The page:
© 2017 Centro Interamericano de Investigaciones Psicologicas y Ciencias Afines. Currently, new and interesting topics are being studied and they are promoted by Positive Psychology. This new psychological approach studies what makes life worth living, analyzes what is going well in life since birth until death (Seligman & Csikszentmihalyi, 2000). Positive Psychology studies the optimal experience, in which people show how they are and do their best in each activity they perform. Thus, a new look at humans, focusing on their positive qualities, welfare, optimism and happiness, this new landscape gives us a new approach to solving the problems of mental health and obtaining optimum quality is provided of life. The results of the Positive Psychology are aimed at contributing to a more complete and balanced scientific understanding of the existence and experi ence of the human being and transmitting valuable lessons about how to build a happy, healthy, productive and significant life (Park & Peterson, 2009). Based on the literature review, there are currently few studies addressing topics of Positive Psychology, and of happiness, optimism and selfrealization in adult college students compared to self-concept or anxiety. "Martin Seligman was one of the mentors in relation with this. After he had studied about depression for many years, he started to study positive emotions giving place to what is known today as Positive Psychology" (Zuñiga, 2010, p. 9). A research was done and it analyzes the relationship between happiness, optimism and self-realization in students of a Higher Education Program for Adults. The description of study variables was also studied using sociodemographic data. Samples consisted of 300 adult students of both genders and of age 19 to 59. The reviewed Spanish version of Life Orientation Test, the Happiness Scale of Lima (EFL) and the APICE Self-realization Scale of Leni were applied. The psychometric properties of the instruments show that they are valid and reliable. The validity of the content was obtained from the opinions of experts, and reliability values for the scales. Among the main findings, it was found that there is a direct and highly significant correlation between happiness and optimism, hap piness and self-realization and optimism and self-realization, that is, high levels of happiness and optimism are better predictors of self-realization, ie that as college students adults evidencing higher levels of happiness, also presented higher levels of optimism, which allows feel self-realization, so students who are perceived happy and optimistic have less unsolved problems when fighting for their goals, targets or face the difficulties of their environment, performing them in a more success ful way. Likewise, there is a multiple normal distribution of happiness, optimism and self-reali zation dimensions, which repre sent input variables to the canonical correlation analysis. A very intense positive correlation was found between positive meaning of life and a very intense negative corre lation with pessimism. In conclusion, each stage of the cycle of life in the human being implies getting adapted, setting goals, accepting losses, as well as new challenges; but during the early adult hood stage, the human being experiences and develops physical, cognitive, affective and social changes, which are framed in a single goal, responsibility in the family, work and studies (François, 2001). Thus, people who feel happy, optimistic and self-realized will be more socially affective, more persistent, tenacious in achieving their goals and more competitive and will be more motivated for the effective performance. By focusing on the dis cus sion of this article, the positive relationships they play an important role, are related to social skills which favors the academic development, especially in adults who undertake the challenge of becoming professionals; also it is invited to these results as a basis to highlight the need to expand research with positive variables as its application in academia can help promote the role of a student.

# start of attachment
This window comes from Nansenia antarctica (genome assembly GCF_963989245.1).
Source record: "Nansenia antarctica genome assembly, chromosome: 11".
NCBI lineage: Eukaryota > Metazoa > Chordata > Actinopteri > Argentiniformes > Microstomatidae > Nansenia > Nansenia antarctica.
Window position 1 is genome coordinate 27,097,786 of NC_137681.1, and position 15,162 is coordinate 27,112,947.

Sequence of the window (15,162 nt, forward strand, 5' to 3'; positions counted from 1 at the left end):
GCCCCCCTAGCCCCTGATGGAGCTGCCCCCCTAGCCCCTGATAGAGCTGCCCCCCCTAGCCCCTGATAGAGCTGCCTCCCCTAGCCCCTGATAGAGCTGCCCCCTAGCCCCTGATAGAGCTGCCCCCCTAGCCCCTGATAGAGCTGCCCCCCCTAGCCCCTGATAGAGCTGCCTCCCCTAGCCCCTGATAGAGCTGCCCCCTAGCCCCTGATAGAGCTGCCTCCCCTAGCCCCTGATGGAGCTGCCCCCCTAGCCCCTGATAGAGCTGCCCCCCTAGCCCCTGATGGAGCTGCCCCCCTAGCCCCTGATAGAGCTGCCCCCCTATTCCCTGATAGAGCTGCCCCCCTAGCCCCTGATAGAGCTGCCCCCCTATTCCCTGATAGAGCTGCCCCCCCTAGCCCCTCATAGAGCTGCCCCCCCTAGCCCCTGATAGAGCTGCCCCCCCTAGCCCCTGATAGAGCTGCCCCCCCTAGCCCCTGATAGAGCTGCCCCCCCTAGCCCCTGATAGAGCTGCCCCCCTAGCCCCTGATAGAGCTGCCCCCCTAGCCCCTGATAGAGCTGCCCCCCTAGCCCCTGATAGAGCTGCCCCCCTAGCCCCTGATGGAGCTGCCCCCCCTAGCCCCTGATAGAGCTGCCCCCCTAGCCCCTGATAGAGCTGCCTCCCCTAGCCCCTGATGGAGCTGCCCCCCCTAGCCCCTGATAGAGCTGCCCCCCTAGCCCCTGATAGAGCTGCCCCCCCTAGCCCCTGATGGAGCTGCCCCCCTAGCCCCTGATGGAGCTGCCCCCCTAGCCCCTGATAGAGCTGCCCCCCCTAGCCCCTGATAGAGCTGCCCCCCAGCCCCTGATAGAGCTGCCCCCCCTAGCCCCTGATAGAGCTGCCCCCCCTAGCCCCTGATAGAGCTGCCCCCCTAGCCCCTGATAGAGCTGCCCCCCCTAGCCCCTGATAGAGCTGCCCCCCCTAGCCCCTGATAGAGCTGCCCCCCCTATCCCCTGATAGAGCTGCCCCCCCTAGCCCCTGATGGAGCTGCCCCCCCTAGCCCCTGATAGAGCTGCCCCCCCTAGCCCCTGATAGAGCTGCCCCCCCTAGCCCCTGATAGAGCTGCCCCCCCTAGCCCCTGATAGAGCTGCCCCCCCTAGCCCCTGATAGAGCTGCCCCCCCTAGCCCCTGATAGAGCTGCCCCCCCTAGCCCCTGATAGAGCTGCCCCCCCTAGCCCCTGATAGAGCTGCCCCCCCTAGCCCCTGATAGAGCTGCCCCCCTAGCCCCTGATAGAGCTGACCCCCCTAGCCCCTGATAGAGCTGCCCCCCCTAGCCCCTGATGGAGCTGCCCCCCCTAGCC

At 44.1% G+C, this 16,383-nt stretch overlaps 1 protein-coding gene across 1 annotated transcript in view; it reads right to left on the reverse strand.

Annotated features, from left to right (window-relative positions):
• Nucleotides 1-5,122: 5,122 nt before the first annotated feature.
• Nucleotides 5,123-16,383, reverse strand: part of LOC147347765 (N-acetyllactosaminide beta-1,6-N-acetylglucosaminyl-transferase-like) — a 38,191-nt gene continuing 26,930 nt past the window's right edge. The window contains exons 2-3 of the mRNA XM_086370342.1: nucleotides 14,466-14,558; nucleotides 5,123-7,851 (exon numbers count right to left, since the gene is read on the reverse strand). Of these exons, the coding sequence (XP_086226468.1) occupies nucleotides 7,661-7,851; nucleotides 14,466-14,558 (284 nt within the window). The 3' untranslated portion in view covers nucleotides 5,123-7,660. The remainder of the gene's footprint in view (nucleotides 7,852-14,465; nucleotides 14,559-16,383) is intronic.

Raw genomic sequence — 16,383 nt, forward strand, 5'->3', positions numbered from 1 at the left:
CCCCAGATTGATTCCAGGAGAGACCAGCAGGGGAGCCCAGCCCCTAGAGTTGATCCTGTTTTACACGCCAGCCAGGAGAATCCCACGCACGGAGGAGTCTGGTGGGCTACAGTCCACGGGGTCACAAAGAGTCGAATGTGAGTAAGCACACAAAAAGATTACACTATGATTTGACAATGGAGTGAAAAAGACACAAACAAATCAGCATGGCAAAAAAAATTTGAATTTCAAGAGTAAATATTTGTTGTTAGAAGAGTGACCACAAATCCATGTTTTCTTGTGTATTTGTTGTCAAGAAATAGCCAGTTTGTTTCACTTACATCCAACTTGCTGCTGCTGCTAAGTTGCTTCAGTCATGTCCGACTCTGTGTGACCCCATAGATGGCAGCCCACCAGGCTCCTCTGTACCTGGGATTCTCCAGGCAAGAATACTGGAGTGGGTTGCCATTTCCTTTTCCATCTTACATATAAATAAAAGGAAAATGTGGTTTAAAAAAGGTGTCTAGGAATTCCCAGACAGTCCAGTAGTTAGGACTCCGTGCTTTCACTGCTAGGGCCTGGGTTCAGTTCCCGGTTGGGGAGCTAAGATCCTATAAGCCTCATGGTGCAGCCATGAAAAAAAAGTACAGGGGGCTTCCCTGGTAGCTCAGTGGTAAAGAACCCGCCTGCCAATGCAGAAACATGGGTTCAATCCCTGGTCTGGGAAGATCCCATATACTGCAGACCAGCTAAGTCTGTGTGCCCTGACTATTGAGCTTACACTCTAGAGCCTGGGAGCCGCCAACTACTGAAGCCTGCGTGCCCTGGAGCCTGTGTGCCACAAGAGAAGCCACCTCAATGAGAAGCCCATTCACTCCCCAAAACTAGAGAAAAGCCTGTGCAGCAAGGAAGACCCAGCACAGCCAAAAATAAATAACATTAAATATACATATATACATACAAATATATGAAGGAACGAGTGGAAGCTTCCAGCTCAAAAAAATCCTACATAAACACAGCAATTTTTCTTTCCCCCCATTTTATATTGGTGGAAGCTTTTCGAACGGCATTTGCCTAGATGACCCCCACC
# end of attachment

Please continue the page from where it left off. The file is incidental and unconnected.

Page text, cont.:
|Idioma original||Inglés estadounidense|
|Número de páginas||19|
|Estado||Publicada - 1 ene 2017|